Our weekly roundup of tax-related investment strategies you may be thinking about.
5 ways to trim your client's taxes on investments: A "high-cost, long-term" tax-reporting methodology is an option that clients can use to reduce their taxes on investment income, according to this article on NerdWallet. Tax-loss harvesting is another strategy to save on taxes, while putting assets with the biggest growth potential in Roth and taxable accounts is a smart move. Investors also need to keep actively managed funds away from their taxable accounts and opt for exchange-traded funds, which are more tax-efficient than mutual funds. -- NerdWallet
Finding ways to provide better overall after-tax gains: Tax-loss harvesting -- a strategy that uses losses from the sale of stocks to offset capital gains -- can be a good way for clients to avoid or defer taxable investment income, according to CNBC. However, it could mean a missed opportunity once the sold stocks recover, and "wash-sale" rules prevent investors from buying the same stocks back within 30 days. As the rules that apply to tax-loss harvesting can be complicated, read tips in this story on how to implement the strategy properly without violating tax rules. -- CNBC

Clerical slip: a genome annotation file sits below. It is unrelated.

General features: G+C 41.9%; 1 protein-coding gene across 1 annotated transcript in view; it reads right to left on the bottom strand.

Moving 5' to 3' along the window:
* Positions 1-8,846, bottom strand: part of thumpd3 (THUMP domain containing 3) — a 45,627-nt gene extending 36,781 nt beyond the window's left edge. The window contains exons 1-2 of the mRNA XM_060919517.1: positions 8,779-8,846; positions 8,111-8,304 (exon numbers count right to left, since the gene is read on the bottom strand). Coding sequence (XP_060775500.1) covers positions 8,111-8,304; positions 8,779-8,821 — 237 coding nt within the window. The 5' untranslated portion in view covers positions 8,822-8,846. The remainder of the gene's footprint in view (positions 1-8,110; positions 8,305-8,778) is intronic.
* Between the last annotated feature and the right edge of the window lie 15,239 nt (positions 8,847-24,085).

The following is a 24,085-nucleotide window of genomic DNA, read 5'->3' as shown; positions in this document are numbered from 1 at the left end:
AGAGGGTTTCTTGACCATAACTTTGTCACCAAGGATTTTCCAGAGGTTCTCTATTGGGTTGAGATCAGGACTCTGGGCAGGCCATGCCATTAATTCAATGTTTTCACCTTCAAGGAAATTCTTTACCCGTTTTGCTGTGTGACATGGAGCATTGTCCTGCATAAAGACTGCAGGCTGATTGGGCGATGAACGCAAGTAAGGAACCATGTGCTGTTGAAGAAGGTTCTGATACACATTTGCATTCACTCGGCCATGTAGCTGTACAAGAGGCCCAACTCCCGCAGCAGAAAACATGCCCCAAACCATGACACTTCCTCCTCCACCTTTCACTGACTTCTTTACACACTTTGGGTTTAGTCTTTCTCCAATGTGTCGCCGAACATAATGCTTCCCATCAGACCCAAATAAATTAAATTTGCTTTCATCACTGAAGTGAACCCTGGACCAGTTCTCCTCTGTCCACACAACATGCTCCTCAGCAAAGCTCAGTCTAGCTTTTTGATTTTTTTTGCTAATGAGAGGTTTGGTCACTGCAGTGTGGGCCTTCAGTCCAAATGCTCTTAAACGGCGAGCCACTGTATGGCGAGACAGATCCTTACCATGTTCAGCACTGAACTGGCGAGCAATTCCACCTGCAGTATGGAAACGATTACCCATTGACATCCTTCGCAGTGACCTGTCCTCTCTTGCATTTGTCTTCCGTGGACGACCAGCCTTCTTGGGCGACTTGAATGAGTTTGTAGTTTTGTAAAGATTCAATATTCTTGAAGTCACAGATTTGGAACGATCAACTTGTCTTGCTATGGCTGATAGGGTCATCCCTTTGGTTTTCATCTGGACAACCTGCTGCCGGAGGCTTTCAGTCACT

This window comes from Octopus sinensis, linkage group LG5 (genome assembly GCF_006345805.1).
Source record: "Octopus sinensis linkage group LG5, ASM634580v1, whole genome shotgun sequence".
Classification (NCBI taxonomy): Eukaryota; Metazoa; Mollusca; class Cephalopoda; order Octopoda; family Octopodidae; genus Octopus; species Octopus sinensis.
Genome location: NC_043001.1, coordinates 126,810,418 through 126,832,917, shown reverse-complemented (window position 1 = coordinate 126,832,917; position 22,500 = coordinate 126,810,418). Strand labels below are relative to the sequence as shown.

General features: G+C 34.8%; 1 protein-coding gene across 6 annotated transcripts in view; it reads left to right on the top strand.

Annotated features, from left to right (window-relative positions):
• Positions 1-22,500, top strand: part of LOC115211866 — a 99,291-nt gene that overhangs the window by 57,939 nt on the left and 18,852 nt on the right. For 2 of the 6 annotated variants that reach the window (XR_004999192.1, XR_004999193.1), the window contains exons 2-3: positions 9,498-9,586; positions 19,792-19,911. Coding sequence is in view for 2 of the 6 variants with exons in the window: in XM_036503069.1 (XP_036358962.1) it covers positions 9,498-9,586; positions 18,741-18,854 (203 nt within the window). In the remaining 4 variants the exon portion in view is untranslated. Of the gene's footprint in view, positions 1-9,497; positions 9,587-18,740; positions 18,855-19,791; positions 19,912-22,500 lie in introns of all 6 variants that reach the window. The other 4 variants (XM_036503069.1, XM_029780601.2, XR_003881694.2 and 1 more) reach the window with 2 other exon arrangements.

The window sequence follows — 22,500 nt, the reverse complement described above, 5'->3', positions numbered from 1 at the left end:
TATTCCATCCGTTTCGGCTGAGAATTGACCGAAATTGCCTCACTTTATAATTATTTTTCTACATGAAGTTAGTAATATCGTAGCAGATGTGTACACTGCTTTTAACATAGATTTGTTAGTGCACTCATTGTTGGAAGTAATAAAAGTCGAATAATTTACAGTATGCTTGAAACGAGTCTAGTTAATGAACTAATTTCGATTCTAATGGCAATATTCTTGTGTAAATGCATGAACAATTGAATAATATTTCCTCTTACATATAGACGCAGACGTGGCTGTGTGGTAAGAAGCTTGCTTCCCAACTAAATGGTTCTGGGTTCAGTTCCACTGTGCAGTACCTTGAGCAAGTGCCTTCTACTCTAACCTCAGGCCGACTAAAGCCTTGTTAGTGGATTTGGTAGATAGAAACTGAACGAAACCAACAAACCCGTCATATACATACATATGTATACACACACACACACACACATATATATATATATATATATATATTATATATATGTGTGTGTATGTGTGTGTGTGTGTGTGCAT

Do you qualify for zero capital gains taxes? Clients may pay little or zero capital gains taxes if they use their losses from the sale of dwindling securities to offset these gains, subsequently reducing their tax bill, according to the Huffington Post. To do this, they need to understand how the capital gains tax is treated, what tax rates apply and how they net gains and losses. Also, clients need to know how to deduct the losses and determine the special tax rates for home sales. -- Huffington Post
6 money tips for new parents: Has your client just welcomed a firstborn into the family? Then they should take advantage of tax benefits that can reduce their tax bill, such as an additional $4,000 deduction from taxable income and $1,000 that comes with the Child Tax Credit, according to TheStreet. Couples can also claim a tax credit equivalent up to 35 percent of $3,000 in qualifying day care and day camp expenses per child. -- TheStreet
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